Unless you were celebrating Ramadan or know someone who was, you may have missed the fact that the month-long religious fast ended on Monday. Unlike other times of year, Ramadan doesn’t have a national day of recognition. That includes a day or days that shoppers can score a deal as a means of acknowledgement.
The Atlantic argues that should change.
With the Muslim population in the US expected to rise from 2.6 million people in 2010 to an anticipated 6.2 million in 2030, there’s a growing market here in need of goods and with a desire to spend money.
The Atlantic highlights the work of Ogilvy Noor, which says it’s the first Islamic marketing agency in the industry. According to Shelina Janmohamed, the firm’s VP, the key to reaching this audience is going beyond the traditional with “products and promotions delivered that speak to their new identity as American Muslims.” In England, Tesco markets are making millions ($51 million in 2013, to be exact) off of its marketing strategy directly targeting that country’s growing Muslim population.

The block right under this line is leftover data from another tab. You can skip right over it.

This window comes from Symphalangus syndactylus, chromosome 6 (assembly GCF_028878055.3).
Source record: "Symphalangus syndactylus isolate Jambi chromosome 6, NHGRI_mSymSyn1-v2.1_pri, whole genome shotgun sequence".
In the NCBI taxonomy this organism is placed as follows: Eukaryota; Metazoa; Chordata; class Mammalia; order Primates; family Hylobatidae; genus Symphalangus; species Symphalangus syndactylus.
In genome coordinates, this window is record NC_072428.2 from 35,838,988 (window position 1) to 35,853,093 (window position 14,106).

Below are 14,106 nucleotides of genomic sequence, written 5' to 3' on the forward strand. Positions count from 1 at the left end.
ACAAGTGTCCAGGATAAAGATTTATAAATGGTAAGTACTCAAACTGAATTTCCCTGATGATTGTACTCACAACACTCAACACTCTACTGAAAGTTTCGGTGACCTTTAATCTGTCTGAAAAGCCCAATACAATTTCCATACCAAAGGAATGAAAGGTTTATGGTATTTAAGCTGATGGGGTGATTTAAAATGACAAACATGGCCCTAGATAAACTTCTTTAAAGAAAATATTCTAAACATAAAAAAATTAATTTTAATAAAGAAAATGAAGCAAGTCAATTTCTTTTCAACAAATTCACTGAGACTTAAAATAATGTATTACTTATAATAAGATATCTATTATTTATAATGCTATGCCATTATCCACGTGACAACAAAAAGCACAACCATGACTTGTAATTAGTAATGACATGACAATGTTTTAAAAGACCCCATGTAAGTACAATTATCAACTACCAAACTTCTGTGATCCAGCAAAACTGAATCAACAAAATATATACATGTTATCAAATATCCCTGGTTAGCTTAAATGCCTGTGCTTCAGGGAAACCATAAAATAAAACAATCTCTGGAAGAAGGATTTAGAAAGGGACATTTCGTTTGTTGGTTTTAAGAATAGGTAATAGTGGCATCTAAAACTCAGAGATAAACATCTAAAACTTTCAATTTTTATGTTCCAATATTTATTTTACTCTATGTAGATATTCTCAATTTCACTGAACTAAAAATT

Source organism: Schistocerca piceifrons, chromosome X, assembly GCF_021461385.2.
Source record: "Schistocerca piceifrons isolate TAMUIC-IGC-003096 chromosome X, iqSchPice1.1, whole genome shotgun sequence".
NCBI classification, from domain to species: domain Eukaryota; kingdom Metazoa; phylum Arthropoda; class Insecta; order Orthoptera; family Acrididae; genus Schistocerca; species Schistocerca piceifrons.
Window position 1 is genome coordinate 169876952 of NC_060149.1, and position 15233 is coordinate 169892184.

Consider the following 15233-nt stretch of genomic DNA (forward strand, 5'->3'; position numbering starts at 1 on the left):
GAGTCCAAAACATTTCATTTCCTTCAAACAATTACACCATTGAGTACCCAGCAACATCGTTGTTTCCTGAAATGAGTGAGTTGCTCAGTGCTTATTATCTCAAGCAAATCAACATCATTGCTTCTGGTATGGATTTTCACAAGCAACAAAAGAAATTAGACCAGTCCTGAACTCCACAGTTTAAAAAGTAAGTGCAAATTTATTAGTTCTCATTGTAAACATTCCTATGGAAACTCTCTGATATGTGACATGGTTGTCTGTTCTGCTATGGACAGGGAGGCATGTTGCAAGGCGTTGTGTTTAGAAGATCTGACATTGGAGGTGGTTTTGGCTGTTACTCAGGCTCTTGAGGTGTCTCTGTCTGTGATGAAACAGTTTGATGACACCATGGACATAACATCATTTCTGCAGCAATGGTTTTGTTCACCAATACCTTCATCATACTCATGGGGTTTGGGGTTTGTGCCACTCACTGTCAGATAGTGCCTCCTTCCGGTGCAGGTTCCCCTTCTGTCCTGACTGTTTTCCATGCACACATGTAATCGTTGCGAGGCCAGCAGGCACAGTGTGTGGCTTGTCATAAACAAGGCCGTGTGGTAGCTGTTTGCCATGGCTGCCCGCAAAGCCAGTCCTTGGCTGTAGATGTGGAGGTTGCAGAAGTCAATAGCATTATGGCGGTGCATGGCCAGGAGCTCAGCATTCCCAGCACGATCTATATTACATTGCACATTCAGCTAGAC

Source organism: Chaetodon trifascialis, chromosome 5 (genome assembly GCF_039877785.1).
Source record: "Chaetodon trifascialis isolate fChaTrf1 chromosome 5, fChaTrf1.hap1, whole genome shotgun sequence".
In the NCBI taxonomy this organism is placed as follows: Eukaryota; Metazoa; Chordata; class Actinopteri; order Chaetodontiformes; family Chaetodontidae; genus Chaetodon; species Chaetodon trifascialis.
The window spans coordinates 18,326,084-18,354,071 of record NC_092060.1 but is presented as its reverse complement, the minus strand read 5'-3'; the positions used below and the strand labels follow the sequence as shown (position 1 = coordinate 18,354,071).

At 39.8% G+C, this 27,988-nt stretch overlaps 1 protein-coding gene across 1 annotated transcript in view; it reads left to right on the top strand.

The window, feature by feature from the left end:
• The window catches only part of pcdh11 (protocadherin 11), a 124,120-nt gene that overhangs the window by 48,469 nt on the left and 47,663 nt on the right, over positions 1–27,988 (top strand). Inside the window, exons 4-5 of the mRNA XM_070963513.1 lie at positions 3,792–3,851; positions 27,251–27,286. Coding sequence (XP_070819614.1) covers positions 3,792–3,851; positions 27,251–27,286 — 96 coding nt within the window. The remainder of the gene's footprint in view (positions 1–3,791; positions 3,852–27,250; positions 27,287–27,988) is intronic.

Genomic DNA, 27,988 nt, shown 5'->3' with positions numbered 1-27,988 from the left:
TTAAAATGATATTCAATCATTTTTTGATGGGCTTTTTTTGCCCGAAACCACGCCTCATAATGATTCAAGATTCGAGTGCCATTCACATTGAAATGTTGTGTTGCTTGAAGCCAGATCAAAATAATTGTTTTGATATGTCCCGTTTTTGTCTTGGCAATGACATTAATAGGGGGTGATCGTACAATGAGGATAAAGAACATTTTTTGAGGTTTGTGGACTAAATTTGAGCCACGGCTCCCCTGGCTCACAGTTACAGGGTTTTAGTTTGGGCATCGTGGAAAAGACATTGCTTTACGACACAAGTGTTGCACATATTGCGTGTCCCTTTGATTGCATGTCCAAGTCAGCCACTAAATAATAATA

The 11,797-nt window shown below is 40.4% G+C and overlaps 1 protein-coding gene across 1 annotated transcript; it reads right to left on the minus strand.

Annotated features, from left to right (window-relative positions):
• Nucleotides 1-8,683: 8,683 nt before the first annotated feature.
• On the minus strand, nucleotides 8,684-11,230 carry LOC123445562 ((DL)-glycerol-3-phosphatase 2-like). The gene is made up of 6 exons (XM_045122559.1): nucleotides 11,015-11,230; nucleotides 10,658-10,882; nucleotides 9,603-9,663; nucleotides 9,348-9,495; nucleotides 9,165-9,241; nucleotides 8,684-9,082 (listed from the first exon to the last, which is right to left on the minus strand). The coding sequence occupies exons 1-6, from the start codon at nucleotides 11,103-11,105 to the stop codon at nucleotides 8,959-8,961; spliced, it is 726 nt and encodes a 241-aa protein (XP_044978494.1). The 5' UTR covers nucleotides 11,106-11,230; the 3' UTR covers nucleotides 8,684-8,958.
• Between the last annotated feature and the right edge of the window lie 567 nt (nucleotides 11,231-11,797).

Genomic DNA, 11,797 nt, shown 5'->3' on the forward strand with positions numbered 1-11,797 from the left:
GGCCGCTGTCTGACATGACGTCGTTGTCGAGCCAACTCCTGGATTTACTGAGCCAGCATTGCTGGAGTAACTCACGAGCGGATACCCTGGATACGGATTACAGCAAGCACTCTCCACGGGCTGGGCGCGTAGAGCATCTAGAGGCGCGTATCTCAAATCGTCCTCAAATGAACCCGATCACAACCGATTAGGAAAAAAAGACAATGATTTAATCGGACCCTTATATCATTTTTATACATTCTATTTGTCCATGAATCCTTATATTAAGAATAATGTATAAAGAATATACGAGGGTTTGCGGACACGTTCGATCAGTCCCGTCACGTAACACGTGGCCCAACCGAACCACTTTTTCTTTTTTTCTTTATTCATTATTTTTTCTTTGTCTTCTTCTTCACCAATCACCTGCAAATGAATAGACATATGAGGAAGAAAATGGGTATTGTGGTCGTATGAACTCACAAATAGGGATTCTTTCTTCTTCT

Of course, Muslims shop on days beyond Ramadan, so this sort of developed strategy becomes a year-round chance to reach this market. Companies are already taking steps in this direction.
The key is developing an understanding of what it means to be a modern Muslim. That means everything from food to dress to religious practices and how products and services can meet those needs. Basically, we need to get to know our neighbors. (A step that needs to be taken for a number of diverse populations in this country, to be honest.) The American Muslim Consumer Consortium, which is referenced in the story, provides a good first step with lots of information and research available. The next step is making diversity a priority within companies and firms.
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